Most of the time when your AC fan is not spinning, a bad capacity is usually the cause. When a capacitor fails, it loses its ability to store charge and it therefore fails to power up the motor.
An AC capacitor is a cylindrical or oval component located inside the outside unit, concealed by the cover panel. Capacitors store a high electric charge which they release to power up the motor during startup. They also help the motors to run smoothly and efficiently.
There are start and run capacitors. Start capacitors power up the motors during startup and then disconnects from the circuit while run motors maintain the delivery of sufficient current to the motors during the cooling cycle.
Most AC units however only have run capacitors which carry out both of these functions. To ascertain that the reason your AC fan is not spinning is due to a bad capacitor, you will need to test the AC’s capacitance (ability to store charge) using a multimeter.
Depending on the type of unit you have, you may have 2 single run capacitors (one for compressor and the other for fan) or a dual run capacitor which serves both the fan and compressor. Single run capacitors have 2 terminals while dual run capacitors have 3 terminals and 2 capacitance ratings.
Capacitors have their capacitance rating clearly displayed, but will also give you a range (usually +/- 6%). That means that you should get between 94% and 106% of the given microfarads (capacitance) after testing.
How to Test an AC Capacitor’s Capacitance
- Start by turning off power to the AC unit at the breaker box or inside your house from the main breaker panel.
- Turn off the thermostat as well.
- Use a screwdriver to remove the cover panel and place it away. You can now see the capacitor and the contactor.
- Does the capacitor look bad visually? If the capacitor is swollen (usually at the top) or it is leaking out a fluid, it is clearly bad and you don’t even need to test it.
- Discharge the capacitor. You can use a screwdriver with an insulated handle for that. Wear insulated gloves as well. If you have single run capacitor, use the metal part of the screwdriver to short-circuit the 2 capacitor terminals. For dual run capacitor short the common “C” terminal and HERM and then common and FAN.
- Set your multimeter to the capacitance (MFD/uF) setting.
- If you have a single run capacitor, place the 2 probes on the 2 terminals and note down the capacitance reading.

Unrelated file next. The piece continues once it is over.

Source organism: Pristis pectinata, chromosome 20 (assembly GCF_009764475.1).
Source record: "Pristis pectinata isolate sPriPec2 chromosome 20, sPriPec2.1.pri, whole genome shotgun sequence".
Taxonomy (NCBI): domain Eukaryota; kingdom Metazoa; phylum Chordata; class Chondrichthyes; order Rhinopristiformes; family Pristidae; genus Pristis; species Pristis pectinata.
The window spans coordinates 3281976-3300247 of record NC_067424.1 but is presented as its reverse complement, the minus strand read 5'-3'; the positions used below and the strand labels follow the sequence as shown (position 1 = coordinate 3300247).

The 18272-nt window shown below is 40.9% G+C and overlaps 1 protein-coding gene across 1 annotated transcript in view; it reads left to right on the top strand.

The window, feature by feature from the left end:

- With a dual run capacitor, place the probes on “C” and HERM and note down the readings and then “C” and FAN terminals and note down the readings as well.
In dual run capacitor, the capacitance is usually given in something like 45/5 uF. It is important to know that the high value is for the compressor (HERM) while the lower reading is for the fan.
It is however not unusual to find out that the compressor side of the capacitor is good while the fan side is bad or vice versa. You will still need to replace the capacitor despite one side being good.
If you have 2 single run capacitors and you have found out that the fan motor capacitor is bad, it is best to replace both of the capacitors or even replace them with a dual run capacitor since it is matter of time before the other one fails as well.
How to Replace AC Capacitor
If you have come to the conclusion that the capacitor is bad, make sure that you replace it with another one of the same rating. By same, I mean capacitance and voltage rating. That is very important otherwise your AC may not work or will operate out of balance.
- Before disconnecting the bad capacitor, take picture of all the connections so that you connect the new capacitor the exact same way.
- Disconnect the wires and also undo the strap connecting it to the unit.
- Install the new capacitor the same way you removed the old one.
- Put back the cover panel
- Turn on the power to the AC and also the thermostat as well.
3. Check the Fan Motor
If it looks like you are dealing with a bad fan motor, it is hardly something you can fix on your own. That is the kind of repair that will need to be carried out by a professional HVAC technician.
After years of usage, the AC fan motor will fail due to wear and tear and a replacement is the only option. Sometimes the fan may not have failed but debris could have jammed the fan axle or motor bearings, preventing the fan from spinning.